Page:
Every Tuesday morning at 9, they file in, some crying, some defiant - all with big medical bills they can't pay, pleading with Kootenai County commissioners for help. “It's at times frustrating, and at times gut-wrenching,” said Commissioner Dan Green, “especially when I have people that really need the help and then they don't qualify for the program, and then I see people that we are forced to help that think it's some sort of entitlement.” The scene is repeated in each of Idaho's 44 counties, which state law makes the last resort for uninsured patients who can't pay their medical bills.
Idaho's unique system for paying the catastrophic medical bills of indigent patients - which relies solely on local property taxes and the state's general fund - may make it the state that would benefit the most from the expansion of Medicaid under the federal Affordable Care Act, which would expand the federal-state medical insurance program for the poor to cover the same population that now is thrown on the mercy of county commissioners - and do it almost entirely with federal funds.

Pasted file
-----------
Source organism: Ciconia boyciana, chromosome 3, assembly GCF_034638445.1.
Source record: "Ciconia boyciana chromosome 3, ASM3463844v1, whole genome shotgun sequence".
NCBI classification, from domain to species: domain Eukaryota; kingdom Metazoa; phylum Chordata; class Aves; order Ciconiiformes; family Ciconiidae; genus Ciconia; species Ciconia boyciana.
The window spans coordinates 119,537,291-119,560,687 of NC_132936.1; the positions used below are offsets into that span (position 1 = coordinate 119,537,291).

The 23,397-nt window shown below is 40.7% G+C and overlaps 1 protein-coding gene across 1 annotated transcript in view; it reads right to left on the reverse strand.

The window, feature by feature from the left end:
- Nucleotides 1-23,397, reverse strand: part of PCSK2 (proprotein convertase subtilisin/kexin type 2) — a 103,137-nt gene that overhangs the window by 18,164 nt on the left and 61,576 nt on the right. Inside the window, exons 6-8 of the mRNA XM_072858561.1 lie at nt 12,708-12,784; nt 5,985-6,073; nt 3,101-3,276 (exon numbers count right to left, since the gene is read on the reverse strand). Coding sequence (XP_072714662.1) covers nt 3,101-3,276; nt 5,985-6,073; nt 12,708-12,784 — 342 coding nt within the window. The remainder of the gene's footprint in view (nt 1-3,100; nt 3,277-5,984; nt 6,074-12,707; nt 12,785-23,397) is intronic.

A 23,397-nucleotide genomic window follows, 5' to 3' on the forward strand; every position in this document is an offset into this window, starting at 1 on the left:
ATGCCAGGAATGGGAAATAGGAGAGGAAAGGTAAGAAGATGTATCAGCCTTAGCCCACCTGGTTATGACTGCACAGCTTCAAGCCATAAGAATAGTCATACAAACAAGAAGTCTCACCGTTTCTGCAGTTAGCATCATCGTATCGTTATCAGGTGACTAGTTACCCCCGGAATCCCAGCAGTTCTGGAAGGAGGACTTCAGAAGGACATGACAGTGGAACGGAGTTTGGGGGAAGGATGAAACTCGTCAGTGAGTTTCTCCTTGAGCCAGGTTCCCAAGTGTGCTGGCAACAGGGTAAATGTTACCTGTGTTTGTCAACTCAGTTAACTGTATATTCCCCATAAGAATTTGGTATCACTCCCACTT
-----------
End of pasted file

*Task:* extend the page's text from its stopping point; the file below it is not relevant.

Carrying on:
If Idaho were to replace its current system with a Medicaid expansion, the state and its county property taxpayers could save hundreds of millions of dollars over the next six years, according to a Spokesman-Review analysis of current and projected costs. But some prominent Idaho politicians already have come out against the move, saying they want no part of “Obamacare.” You can read my full story here from Sunday's Spokesman-Review.